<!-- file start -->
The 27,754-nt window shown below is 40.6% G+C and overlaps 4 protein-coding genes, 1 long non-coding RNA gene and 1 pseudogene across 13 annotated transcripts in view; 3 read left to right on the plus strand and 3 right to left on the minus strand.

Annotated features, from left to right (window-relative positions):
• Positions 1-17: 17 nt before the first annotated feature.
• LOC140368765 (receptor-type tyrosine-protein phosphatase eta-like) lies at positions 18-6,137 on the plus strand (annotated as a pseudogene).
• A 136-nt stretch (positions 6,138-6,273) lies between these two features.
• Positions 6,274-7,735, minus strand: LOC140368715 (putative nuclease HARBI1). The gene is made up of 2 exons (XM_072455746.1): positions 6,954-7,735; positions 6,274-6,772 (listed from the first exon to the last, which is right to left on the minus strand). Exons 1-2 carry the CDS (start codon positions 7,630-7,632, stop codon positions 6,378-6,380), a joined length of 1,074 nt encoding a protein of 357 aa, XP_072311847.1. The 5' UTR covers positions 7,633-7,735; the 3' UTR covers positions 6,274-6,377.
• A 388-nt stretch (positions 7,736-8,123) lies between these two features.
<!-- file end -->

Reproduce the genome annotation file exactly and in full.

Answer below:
The 27,754-nt window shown below is 40.6% G+C and overlaps 4 protein-coding genes, 1 long non-coding RNA gene and 1 pseudogene across 13 annotated transcripts in view; 3 read left to right on the plus strand and 3 right to left on the minus strand.

Annotated features, from left to right (window-relative positions):
• Positions 1-17: 17 nt before the first annotated feature.
• LOC140368765 (receptor-type tyrosine-protein phosphatase eta-like) lies at positions 18-6,137 on the plus strand (annotated as a pseudogene).
• A 136-nt stretch (positions 6,138-6,273) lies between these two features.
• Positions 6,274-7,735, minus strand: LOC140368715 (putative nuclease HARBI1). The gene is made up of 2 exons (XM_072455746.1): positions 6,954-7,735; positions 6,274-6,772 (listed from the first exon to the last, which is right to left on the minus strand). Exons 1-2 carry the CDS (start codon positions 7,630-7,632, stop codon positions 6,378-6,380), a joined length of 1,074 nt encoding a protein of 357 aa, XP_072311847.1. The 5' UTR covers positions 7,633-7,735; the 3' UTR covers positions 6,274-6,377.
• A 388-nt stretch (positions 7,736-8,123) lies between these two features.